Markey leads pro-choice groups in opposing Trump’s handpicked Supreme Court nominee

Pro-choice advocates and Senator Edward Markey organized a press conference at the Planned Parenthood health center in Boston to vocally state their strong opposition to Supreme Court nominee Brett Kavanaugh.

Kavanaugh is a D.C. Circuit Court of Appeals judge who President Donald Trump nominated as his second Supreme Court pick, following Justice Anthony Kennedy’s retirement announcement in late June.

Kennedy’s departure has Democrats worried about the fate of the Supreme Court since he was a moderate conservative who sided with liberals on landmark cases, including marriage equality. Kavanaugh, in contrast, is seen as very conservative.

“In Judge Brett Kavanaugh Donald Trump has found a conservative, Federalist Society-approved jurist whom he believes will pass his litmus test of overturning Roe v. Wade and striking down the Affordable Care Act, and that should concern every American,” Markey said.

Though Kavanaugh has referred to the landmark Roe v. Wade decision to legalize abortion as a “binding precedent of the court,” pro-choice advocates argue his tenure shows a more antagonistic stance to the decision.

“Unless the Senate intervenes, the right to access safe and legal abortion is absolutely on the line,” Planned Parenthood League of Massachusetts President and CEO Dr. Jennifer Childs-Roshak said. “After all President Trump has promised to nominate judges who will overturn Roe v. Wade and gut the Affordable Care Act. We simply cannot allow our children and our grandchildren to have fewer rights than we do.”

Childs-Roshak said Kavanaugh has already shown hostility toward the ACA, or Obamacare, by trying to limit access to birth control provided through the law.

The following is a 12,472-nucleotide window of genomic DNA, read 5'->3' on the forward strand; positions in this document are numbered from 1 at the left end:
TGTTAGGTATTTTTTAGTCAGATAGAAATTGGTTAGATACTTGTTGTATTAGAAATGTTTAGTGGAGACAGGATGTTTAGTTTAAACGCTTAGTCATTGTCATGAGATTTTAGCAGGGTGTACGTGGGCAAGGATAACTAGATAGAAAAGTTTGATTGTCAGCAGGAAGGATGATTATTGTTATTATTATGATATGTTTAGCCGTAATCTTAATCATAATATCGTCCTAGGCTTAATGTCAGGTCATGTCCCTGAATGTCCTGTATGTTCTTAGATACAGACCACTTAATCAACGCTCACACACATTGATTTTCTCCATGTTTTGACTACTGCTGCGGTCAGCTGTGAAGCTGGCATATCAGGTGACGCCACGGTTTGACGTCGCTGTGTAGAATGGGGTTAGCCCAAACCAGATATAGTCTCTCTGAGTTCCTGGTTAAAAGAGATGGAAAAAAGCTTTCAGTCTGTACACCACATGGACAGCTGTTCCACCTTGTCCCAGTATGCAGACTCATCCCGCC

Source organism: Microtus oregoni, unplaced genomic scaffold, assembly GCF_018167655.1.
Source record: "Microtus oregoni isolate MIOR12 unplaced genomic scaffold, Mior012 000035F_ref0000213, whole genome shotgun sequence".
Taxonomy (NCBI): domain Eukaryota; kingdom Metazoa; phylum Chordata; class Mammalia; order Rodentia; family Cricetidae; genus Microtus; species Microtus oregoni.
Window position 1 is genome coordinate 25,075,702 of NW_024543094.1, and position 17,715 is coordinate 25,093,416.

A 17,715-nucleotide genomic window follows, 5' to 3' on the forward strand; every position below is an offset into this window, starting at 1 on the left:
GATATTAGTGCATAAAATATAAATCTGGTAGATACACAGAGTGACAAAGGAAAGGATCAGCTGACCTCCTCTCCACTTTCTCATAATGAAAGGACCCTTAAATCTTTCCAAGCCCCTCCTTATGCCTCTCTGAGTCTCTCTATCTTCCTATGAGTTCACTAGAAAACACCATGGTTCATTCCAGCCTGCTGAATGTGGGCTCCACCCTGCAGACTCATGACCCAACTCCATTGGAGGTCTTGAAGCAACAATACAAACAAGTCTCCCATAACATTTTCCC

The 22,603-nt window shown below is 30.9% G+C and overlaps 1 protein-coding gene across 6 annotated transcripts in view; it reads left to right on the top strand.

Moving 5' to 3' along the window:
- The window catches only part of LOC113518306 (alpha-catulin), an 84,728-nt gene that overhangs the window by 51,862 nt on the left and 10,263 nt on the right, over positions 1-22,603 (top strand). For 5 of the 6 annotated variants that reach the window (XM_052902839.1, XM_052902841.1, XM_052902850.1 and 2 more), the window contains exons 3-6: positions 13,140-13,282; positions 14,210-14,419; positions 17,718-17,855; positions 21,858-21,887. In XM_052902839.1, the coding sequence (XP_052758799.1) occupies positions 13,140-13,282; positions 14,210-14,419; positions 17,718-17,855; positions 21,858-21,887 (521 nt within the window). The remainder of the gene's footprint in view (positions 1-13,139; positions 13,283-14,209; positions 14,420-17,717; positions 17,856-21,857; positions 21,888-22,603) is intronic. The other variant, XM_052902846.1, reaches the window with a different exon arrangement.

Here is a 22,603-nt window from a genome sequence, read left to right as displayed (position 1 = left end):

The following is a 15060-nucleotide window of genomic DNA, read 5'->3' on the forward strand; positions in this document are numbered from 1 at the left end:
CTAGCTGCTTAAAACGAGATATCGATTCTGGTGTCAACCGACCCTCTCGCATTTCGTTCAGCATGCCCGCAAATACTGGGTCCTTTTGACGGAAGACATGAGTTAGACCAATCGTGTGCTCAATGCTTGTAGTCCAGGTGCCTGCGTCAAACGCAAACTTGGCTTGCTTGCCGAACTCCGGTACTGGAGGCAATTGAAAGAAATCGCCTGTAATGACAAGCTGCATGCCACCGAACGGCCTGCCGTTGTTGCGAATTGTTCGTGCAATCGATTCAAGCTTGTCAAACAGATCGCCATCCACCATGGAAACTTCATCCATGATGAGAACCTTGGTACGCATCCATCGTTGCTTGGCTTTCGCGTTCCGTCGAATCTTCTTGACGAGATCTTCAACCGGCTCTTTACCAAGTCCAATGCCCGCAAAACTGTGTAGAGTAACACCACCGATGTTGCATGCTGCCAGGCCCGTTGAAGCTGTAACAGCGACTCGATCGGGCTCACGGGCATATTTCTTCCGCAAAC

NARAL Pro-Choice Massachusetts Executive Director Rebecca Hart Holder explained how more than 70 percent of independent voters, including a majority of Democrats and Republicans, support preserving access to abortion despite Kavanaugh’s perceived stance.

“Judge Kavanaugh on the Supreme Court means that we are facing a reality where the number of abortions does not go down, but the number of death and injuries goes up,” Holder said. “We are fighting for our daughters, our granddaughters, our sisters, our grandmothers, our mothers and we will not allow [the president] to put their lives at risk.”

A woman by the name of Wendy Robinson took to the podium last to share her personal story of being ostracized when trying to receive an abortion at age 17 in the state of New York in the 1960s.

“My abortion allowed me to live the life I wanted and to become a parent when I was ready and able to raise a child properly. It’s that right to autonomy and self-determination that’s on the line right now,” Robinson said. “… for the current generation, who have grown up taking abortion access for granted as a right, they are the ones in immediate danger and they are the ones whose actual lives and their family’s lives will be affected.”

Markey said he is betting on opposition from the public to play an important role in potentially blocking or stopping this nominee, who is expected to be confirmed by the Republican-controlled Senate sometime this fall.

“This is a critical moment for our country, much too important for any Senator to rubber stamp this nominee in the name of deference to the president,” Markey said. “We need all Americans to organize, to march and raise their voices to say that Judge Kavanaugh does not represent the values we need on the Supreme Court.”

Jordan Frias

Jordan Frias is an editorial assistant at Boston Herald and a contributor of Spare Change News. He is vice president of the New England Chapter of the Society of Professional Journalists and a graduate of Northeastern University's School of Journalism.

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